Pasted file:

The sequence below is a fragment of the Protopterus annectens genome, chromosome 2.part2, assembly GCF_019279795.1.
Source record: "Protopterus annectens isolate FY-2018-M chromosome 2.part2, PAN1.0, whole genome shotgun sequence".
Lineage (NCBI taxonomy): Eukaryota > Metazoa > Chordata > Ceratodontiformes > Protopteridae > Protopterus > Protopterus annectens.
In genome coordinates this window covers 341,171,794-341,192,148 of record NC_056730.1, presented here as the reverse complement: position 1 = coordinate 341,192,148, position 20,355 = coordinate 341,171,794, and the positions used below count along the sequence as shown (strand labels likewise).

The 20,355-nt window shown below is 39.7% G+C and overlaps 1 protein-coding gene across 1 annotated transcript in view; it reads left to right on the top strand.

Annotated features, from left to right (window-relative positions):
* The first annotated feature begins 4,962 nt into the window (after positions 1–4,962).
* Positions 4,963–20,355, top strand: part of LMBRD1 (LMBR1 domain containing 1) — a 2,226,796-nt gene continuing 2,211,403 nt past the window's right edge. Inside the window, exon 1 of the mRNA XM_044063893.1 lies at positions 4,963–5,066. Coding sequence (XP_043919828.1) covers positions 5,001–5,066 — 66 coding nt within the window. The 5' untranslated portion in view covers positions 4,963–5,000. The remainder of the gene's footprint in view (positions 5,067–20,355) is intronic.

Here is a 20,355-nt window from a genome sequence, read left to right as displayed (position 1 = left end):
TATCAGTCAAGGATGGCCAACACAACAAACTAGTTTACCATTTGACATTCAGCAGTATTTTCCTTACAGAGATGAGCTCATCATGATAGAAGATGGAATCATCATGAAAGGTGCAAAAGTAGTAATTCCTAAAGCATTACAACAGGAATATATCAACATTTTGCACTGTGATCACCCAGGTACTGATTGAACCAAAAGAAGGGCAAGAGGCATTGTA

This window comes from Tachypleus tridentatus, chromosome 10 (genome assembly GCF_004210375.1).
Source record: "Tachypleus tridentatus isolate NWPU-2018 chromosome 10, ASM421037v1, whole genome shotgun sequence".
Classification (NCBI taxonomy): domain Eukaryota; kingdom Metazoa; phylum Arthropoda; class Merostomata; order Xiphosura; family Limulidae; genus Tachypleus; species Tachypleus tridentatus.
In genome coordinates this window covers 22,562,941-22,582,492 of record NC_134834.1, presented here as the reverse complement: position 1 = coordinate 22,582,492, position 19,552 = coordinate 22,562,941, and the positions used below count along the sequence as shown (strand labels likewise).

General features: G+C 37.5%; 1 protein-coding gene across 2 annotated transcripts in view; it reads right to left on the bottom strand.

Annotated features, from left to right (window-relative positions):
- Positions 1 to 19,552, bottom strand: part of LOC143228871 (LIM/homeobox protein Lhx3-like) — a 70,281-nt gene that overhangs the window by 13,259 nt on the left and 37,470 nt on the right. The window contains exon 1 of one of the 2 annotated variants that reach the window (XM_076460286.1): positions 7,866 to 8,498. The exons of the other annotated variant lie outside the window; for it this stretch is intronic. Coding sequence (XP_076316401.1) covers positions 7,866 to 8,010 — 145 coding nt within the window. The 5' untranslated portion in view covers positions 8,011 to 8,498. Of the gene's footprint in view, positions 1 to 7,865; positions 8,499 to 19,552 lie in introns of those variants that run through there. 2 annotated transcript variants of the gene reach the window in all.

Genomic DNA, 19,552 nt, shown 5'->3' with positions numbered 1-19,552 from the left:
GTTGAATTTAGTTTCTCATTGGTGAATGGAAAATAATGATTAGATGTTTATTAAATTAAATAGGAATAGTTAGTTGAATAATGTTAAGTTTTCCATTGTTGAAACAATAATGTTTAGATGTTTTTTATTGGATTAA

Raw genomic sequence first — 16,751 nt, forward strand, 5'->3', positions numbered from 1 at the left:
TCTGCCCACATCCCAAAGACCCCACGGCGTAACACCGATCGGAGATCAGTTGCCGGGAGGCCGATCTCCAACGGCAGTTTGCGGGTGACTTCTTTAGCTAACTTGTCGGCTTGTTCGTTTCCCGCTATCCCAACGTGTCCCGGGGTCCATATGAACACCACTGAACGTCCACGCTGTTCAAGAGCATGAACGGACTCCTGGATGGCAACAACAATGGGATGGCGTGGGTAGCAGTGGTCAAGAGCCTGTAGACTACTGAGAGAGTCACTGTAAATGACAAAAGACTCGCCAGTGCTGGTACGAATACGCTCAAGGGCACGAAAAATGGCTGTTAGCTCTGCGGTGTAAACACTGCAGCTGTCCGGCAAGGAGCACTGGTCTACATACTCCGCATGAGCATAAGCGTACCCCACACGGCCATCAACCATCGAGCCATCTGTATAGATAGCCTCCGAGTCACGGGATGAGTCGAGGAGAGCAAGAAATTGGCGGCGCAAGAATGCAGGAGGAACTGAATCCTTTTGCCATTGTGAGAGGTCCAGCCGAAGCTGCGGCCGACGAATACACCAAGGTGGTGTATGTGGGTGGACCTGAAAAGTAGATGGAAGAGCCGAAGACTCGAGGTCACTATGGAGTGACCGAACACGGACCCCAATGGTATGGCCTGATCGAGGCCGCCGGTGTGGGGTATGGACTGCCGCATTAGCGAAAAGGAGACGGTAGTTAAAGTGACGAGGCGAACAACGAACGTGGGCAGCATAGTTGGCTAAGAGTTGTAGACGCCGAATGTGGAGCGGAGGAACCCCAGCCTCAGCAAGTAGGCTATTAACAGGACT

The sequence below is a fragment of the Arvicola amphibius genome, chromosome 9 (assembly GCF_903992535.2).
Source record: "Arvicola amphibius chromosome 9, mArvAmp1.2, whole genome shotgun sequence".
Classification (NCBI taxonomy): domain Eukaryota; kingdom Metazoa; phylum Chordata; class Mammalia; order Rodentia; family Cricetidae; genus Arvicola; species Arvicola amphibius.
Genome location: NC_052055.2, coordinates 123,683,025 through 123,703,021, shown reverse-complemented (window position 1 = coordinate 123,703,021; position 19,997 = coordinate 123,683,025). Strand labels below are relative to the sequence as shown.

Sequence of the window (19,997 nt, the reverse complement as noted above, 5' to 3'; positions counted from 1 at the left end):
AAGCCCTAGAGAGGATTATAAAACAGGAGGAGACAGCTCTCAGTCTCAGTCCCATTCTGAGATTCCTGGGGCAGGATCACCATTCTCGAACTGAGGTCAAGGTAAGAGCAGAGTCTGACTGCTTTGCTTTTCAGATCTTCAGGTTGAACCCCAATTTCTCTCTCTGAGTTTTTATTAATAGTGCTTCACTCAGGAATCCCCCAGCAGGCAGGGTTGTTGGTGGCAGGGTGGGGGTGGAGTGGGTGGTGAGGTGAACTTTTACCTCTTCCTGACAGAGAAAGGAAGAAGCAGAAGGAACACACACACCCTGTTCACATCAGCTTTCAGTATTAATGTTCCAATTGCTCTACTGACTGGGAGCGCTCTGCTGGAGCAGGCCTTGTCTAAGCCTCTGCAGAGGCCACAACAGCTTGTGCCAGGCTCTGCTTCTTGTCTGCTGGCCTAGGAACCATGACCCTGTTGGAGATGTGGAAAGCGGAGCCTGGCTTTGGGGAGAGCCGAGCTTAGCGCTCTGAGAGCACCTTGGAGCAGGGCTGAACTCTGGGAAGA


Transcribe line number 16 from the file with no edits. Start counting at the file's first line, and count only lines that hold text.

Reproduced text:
Annotated features, from left to right (window-relative positions):